Signals and Threads podcast

Signals and Threads

Jane Street

Listen in on Jane Street’s Ron Minsky as he has conversations with engineers who are working on everything from clock synchronization to reliable multicast, build systems to reconfigurable hardware. Get a peek at how Jane Street approaches problems, and how those ideas relate to tech more broadly. You can find transcripts along with related links on our website at signalsandthreads.com.

13 Episodes

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    Building a UI Framework with Ty Overby

    1:00:04

    Ty Overby is a programmer in Jane Street’s web platform group where he works on Bonsai, our OCaml library for building interactive browser-based UI. In this episode, Ty and Ron consider the functional approach to building user interfaces. They also discuss Ty’s programming roots in Neopets, what development features they crave on the web, the unfairly maligned CSS, and why Excel is “arguably the greatest programming language ever developed.”You can find the transcript for this episode  on our website.Some links to topics that came up in the discussion:Jane Street’s Bonsai libraryThe 3D design system OpenSCADMatt Keeter’s libfive design toolsTry .NET in-browser replJane Street’s Incr_dom libraryThe Elm Architecture “pattern for architecting interactive programs”React JavaScript libraryThe Houdini proposalSvelte UI toolkit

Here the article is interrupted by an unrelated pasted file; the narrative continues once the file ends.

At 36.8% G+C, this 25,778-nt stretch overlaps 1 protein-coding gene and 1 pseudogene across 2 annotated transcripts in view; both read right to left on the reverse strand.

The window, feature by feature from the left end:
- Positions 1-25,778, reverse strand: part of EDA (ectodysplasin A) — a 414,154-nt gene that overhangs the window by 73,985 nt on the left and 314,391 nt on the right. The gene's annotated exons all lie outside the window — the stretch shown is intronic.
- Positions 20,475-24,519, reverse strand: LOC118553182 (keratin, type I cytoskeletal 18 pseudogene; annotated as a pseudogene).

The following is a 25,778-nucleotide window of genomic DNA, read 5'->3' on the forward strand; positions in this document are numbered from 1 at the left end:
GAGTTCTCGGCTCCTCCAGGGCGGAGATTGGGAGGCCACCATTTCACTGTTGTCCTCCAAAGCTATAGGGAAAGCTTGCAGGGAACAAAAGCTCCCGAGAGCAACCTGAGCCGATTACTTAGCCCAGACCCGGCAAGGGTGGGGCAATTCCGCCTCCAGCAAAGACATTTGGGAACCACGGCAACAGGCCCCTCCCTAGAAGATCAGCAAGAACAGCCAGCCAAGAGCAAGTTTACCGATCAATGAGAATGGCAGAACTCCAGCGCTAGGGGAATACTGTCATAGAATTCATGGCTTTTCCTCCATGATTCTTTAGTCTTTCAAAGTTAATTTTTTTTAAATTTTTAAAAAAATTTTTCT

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    Writing, Technically with James Somers

    1:00:58

    James Somers is Jane Street’s writer-in-residence, splitting his time between English and OCaml, and helping to push forward all sorts of efforts around knowledge-sharing at Jane Street. In this episode, James and Ron talk about the role of technical writing in an organization like Jane Street, and how engineering software relates to editing prose.You can find the transcript for this episode  on our website.Some links to topics that came up in the discussion:mdx, the modified Markdown format that supports executing OCaml code blocksMore on the 4 types of technical writing that James referencesDonald Knuth’s original book on Literate ProgrammingMore on John McPhee’s use of KEDITPeter Seibel’s Coders at WorkDavid Goodsell’s The Machinery of LifeScott Huler’s Defining the WindSome of James’s writing on our tech blog
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    More Signals & Threads coming soon!

    0:37

    Signals & Threads is back, and we have a fun season of topics lined up, including: Building better abstractions for design and user interfaces, the role of writing in a technical organization, the approach that different languages take to memory management...and more. We hope you’ll join us. The first episode drops September 1st.